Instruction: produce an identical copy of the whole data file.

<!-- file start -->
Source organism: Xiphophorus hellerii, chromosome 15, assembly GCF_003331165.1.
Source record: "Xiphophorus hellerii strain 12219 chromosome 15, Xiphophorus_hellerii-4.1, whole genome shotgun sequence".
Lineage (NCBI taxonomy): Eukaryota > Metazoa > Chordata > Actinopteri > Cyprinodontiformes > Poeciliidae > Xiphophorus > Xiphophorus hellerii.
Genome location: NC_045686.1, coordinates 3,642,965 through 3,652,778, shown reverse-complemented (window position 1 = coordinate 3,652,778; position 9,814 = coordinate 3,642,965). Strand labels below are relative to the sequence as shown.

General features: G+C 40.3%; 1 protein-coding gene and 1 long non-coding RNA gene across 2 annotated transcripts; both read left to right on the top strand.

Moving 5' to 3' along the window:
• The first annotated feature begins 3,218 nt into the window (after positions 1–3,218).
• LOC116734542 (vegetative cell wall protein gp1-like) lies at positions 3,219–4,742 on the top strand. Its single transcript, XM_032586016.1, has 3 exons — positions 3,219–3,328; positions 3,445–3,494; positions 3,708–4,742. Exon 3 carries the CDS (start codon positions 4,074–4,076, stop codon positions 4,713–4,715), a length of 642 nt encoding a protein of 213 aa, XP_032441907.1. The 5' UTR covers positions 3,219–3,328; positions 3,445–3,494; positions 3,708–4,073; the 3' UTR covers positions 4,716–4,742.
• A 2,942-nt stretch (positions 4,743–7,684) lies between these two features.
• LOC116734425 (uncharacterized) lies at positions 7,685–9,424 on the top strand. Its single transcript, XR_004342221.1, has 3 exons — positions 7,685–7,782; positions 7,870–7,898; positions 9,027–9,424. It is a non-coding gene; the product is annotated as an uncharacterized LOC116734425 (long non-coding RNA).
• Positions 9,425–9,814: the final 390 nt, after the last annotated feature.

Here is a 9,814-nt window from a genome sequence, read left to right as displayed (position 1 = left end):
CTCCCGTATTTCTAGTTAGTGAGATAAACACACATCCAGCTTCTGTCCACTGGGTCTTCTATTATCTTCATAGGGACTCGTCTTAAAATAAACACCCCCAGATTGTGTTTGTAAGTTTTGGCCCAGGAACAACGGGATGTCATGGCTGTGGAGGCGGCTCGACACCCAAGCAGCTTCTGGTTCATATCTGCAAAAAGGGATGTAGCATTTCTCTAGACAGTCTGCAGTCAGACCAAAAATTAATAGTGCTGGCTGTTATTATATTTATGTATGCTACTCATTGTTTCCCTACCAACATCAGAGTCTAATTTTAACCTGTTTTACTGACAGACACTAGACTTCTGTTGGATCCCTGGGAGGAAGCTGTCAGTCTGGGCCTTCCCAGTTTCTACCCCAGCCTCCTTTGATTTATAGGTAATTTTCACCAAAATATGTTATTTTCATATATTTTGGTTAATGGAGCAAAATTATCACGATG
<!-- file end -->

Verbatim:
Source organism: Xiphophorus hellerii, chromosome 15, assembly GCF_003331165.1.
Source record: "Xiphophorus hellerii strain 12219 chromosome 15, Xiphophorus_hellerii-4.1, whole genome shotgun sequence".
Lineage (NCBI taxonomy): Eukaryota > Metazoa > Chordata > Actinopteri > Cyprinodontiformes > Poeciliidae > Xiphophorus > Xiphophorus hellerii.
Genome location: NC_045686.1, coordinates 3,642,965 through 3,652,778, shown reverse-complemented (window position 1 = coordinate 3,652,778; position 9,814 = coordinate 3,642,965). Strand labels below are relative to the sequence as shown.

General features: G+C 40.3%; 1 protein-coding gene and 1 long non-coding RNA gene across 2 annotated transcripts; both read left to right on the top strand.

Moving 5' to 3' along the window:
• The first annotated feature begins 3,218 nt into the window (after positions 1–3,218).
• LOC116734542 (vegetative cell wall protein gp1-like) lies at positions 3,219–4,742 on the top strand. Its single transcript, XM_032586016.1, has 3 exons — positions 3,219–3,328; positions 3,445–3,494; positions 3,708–4,742. Exon 3 carries the CDS (start codon positions 4,074–4,076, stop codon positions 4,713–4,715), a length of 642 nt encoding a protein of 213 aa, XP_032441907.1. The 5' UTR covers positions 3,219–3,328; positions 3,445–3,494; positions 3,708–4,073; the 3' UTR covers positions 4,716–4,742.
• A 2,942-nt stretch (positions 4,743–7,684) lies between these two features.
• LOC116734425 (uncharacterized) lies at positions 7,685–9,424 on the top strand. Its single transcript, XR_004342221.1, has 3 exons — positions 7,685–7,782; positions 7,870–7,898; positions 9,027–9,424. It is a non-coding gene; the product is annotated as an uncharacterized LOC116734425 (long non-coding RNA).
• Positions 9,425–9,814: the final 390 nt, after the last annotated feature.

Here is a 9,814-nt window from a genome sequence, read left to right as displayed (position 1 = left end):
CTCCCGTATTTCTAGTTAGTGAGATAAACACACATCCAGCTTCTGTCCACTGGGTCTTCTATTATCTTCATAGGGACTCGTCTTAAAATAAACACCCCCAGATTGTGTTTGTAAGTTTTGGCCCAGGAACAACGGGATGTCATGGCTGTGGAGGCGGCTCGACACCCAAGCAGCTTCTGGTTCATATCTGCAAAAAGGGATGTAGCATTTCTCTAGACAGTCTGCAGTCAGACCAAAAATTAATAGTGCTGGCTGTTATTATATTTATGTATGCTACTCATTGTTTCCCTACCAACATCAGAGTCTAATTTTAACCTGTTTTACTGACAGACACTAGACTTCTGTTGGATCCCTGGGAGGAAGCTGTCAGTCTGGGCCTTCCCAGTTTCTACCCCAGCCTCCTTTGATTTATAGGTAATTTTCACCAAAATATGTTATTTTCATATATTTTGGTTAATGGAGCAAAATTATCACGATG